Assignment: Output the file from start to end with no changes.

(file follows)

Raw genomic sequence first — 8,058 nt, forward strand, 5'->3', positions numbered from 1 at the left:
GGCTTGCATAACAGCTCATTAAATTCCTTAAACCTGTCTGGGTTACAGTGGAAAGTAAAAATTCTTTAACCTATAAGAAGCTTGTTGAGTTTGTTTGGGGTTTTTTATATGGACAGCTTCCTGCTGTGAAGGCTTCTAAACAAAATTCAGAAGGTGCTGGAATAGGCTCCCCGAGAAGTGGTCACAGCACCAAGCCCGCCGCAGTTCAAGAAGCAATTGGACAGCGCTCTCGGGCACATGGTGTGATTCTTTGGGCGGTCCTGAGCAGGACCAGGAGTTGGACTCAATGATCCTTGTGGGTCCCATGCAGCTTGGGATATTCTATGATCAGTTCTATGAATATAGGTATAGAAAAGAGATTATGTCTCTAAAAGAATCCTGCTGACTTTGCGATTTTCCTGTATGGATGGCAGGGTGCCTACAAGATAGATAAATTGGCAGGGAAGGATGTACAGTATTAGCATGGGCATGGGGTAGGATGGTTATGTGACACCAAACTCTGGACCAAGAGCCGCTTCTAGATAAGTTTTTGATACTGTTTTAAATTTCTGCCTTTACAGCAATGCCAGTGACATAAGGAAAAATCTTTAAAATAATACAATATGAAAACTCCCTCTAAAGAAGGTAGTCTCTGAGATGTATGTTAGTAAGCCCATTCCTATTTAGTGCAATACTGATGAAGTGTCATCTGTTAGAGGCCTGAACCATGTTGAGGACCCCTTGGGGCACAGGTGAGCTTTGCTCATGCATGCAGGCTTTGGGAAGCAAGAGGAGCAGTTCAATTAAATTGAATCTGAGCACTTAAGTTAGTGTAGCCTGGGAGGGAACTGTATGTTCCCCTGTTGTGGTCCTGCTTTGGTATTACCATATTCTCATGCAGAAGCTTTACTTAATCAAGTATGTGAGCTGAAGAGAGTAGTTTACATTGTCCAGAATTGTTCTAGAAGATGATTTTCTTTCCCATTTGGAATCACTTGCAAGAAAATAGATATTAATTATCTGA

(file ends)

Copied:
Raw genomic sequence first — 8,058 nt, forward strand, 5'->3', positions numbered from 1 at the left:
GGCTTGCATAACAGCTCATTAAATTCCTTAAACCTGTCTGGGTTACAGTGGAAAGTAAAAATTCTTTAACCTATAAGAAGCTTGTTGAGTTTGTTTGGGGTTTTTTATATGGACAGCTTCCTGCTGTGAAGGCTTCTAAACAAAATTCAGAAGGTGCTGGAATAGGCTCCCCGAGAAGTGGTCACAGCACCAAGCCCGCCGCAGTTCAAGAAGCAATTGGACAGCGCTCTCGGGCACATGGTGTGATTCTTTGGGCGGTCCTGAGCAGGACCAGGAGTTGGACTCAATGATCCTTGTGGGTCCCATGCAGCTTGGGATATTCTATGATCAGTTCTATGAATATAGGTATAGAAAAGAGATTATGTCTCTAAAAGAATCCTGCTGACTTTGCGATTTTCCTGTATGGATGGCAGGGTGCCTACAAGATAGATAAATTGGCAGGGAAGGATGTACAGTATTAGCATGGGCATGGGGTAGGATGGTTATGTGACACCAAACTCTGGACCAAGAGCCGCTTCTAGATAAGTTTTTGATACTGTTTTAAATTTCTGCCTTTACAGCAATGCCAGTGACATAAGGAAAAATCTTTAAAATAATACAATATGAAAACTCCCTCTAAAGAAGGTAGTCTCTGAGATGTATGTTAGTAAGCCCATTCCTATTTAGTGCAATACTGATGAAGTGTCATCTGTTAGAGGCCTGAACCATGTTGAGGACCCCTTGGGGCACAGGTGAGCTTTGCTCATGCATGCAGGCTTTGGGAAGCAAGAGGAGCAGTTCAATTAAATTGAATCTGAGCACTTAAGTTAGTGTAGCCTGGGAGGGAACTGTATGTTCCCCTGTTGTGGTCCTGCTTTGGTATTACCATATTCTCATGCAGAAGCTTTACTTAATCAAGTATGTGAGCTGAAGAGAGTAGTTTACATTGTCCAGAATTGTTCTAGAAGATGATTTTCTTTCCCATTTGGAATCACTTGCAAGAAAATAGATATTAATTATCTGA